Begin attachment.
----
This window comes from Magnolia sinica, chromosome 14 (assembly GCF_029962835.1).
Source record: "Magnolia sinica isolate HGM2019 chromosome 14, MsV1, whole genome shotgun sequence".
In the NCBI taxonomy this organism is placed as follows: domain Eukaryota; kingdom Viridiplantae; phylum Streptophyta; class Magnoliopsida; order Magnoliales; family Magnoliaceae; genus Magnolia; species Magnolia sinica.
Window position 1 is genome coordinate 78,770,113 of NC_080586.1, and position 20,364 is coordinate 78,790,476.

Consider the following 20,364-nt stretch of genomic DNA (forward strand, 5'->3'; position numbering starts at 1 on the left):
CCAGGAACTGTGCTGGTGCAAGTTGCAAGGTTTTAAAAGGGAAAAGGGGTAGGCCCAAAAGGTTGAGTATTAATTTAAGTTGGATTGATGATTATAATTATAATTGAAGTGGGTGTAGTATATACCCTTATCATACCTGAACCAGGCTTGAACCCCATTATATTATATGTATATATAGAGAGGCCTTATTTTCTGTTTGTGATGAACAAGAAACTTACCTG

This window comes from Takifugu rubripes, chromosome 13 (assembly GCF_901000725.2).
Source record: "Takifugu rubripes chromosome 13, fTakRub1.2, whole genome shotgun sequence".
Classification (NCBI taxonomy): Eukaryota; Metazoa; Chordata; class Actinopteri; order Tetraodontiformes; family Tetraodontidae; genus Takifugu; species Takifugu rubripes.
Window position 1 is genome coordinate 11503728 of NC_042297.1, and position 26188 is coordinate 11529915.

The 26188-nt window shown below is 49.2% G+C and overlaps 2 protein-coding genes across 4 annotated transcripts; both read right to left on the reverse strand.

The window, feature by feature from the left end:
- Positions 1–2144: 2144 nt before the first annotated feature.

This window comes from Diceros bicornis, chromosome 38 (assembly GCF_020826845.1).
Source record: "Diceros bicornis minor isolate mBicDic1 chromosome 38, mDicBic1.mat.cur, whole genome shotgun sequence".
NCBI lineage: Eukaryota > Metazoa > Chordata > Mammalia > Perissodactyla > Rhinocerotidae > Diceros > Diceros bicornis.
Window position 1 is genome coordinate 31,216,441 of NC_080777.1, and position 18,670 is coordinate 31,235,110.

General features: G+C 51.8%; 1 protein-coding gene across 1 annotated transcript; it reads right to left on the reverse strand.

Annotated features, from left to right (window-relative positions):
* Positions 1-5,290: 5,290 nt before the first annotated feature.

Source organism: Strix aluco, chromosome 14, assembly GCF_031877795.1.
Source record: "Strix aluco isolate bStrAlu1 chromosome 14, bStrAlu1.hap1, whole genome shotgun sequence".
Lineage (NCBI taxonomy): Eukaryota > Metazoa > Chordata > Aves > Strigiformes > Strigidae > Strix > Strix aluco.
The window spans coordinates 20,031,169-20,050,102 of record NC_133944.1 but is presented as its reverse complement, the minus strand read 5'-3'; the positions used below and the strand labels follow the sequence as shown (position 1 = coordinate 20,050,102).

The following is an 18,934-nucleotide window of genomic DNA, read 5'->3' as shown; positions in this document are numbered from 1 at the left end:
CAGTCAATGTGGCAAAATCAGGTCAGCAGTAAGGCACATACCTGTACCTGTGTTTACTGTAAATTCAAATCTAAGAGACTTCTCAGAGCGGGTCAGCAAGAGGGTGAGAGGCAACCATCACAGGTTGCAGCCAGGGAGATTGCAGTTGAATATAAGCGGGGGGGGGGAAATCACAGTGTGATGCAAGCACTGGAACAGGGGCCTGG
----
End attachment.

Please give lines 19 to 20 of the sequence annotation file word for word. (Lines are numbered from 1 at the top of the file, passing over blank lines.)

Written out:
Annotated features, from left to right (window-relative positions):
* Positions 1-5,290: 5,290 nt before the first annotated feature.